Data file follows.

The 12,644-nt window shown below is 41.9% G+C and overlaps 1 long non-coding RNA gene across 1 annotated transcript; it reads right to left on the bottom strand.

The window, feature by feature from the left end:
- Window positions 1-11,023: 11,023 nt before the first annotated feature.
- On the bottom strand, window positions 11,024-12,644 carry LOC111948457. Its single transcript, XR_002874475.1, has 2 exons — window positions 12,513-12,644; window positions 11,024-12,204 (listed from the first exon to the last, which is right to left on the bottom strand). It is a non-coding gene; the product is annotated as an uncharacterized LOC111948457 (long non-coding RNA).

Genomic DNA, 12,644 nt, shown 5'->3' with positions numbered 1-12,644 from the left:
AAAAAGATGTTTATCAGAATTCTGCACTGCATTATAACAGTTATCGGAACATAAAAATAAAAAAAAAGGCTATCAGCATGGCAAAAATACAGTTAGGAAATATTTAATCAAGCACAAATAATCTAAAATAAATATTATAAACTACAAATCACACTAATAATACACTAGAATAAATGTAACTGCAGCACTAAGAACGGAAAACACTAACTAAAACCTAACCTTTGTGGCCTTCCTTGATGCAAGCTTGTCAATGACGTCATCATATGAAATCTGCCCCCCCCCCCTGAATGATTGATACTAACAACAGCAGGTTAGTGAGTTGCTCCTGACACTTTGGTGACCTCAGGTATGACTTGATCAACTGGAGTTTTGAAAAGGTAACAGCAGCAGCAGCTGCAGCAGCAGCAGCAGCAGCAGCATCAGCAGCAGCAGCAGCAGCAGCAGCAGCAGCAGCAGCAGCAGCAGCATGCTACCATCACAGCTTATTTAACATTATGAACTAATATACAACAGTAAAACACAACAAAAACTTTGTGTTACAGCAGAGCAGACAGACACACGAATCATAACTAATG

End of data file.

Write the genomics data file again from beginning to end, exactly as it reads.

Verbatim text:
The 12,644-nt window shown below is 41.9% G+C and overlaps 1 long non-coding RNA gene across 1 annotated transcript; it reads right to left on the bottom strand.

The window, feature by feature from the left end:
- Window positions 1-11,023: 11,023 nt before the first annotated feature.
- On the bottom strand, window positions 11,024-12,644 carry LOC111948457. Its single transcript, XR_002874475.1, has 2 exons — window positions 12,513-12,644; window positions 11,024-12,204 (listed from the first exon to the last, which is right to left on the bottom strand). It is a non-coding gene; the product is annotated as an uncharacterized LOC111948457 (long non-coding RNA).

Genomic DNA, 12,644 nt, shown 5'->3' with positions numbered 1-12,644 from the left:
AAAAAGATGTTTATCAGAATTCTGCACTGCATTATAACAGTTATCGGAACATAAAAATAAAAAAAAAGGCTATCAGCATGGCAAAAATACAGTTAGGAAATATTTAATCAAGCACAAATAATCTAAAATAAATATTATAAACTACAAATCACACTAATAATACACTAGAATAAATGTAACTGCAGCACTAAGAACGGAAAACACTAACTAAAACCTAACCTTTGTGGCCTTCCTTGATGCAAGCTTGTCAATGACGTCATCATATGAAATCTGCCCCCCCCCCCTGAATGATTGATACTAACAACAGCAGGTTAGTGAGTTGCTCCTGACACTTTGGTGACCTCAGGTATGACTTGATCAACTGGAGTTTTGAAAAGGTAACAGCAGCAGCAGCTGCAGCAGCAGCAGCAGCAGCAGCATCAGCAGCAGCAGCAGCAGCAGCAGCAGCAGCAGCAGCAGCAGCAGCATGCTACCATCACAGCTTATTTAACATTATGAACTAATATACAACAGTAAAACACAACAAAAACTTTGTGTTACAGCAGAGCAGACAGACACACGAATCATAACTAATG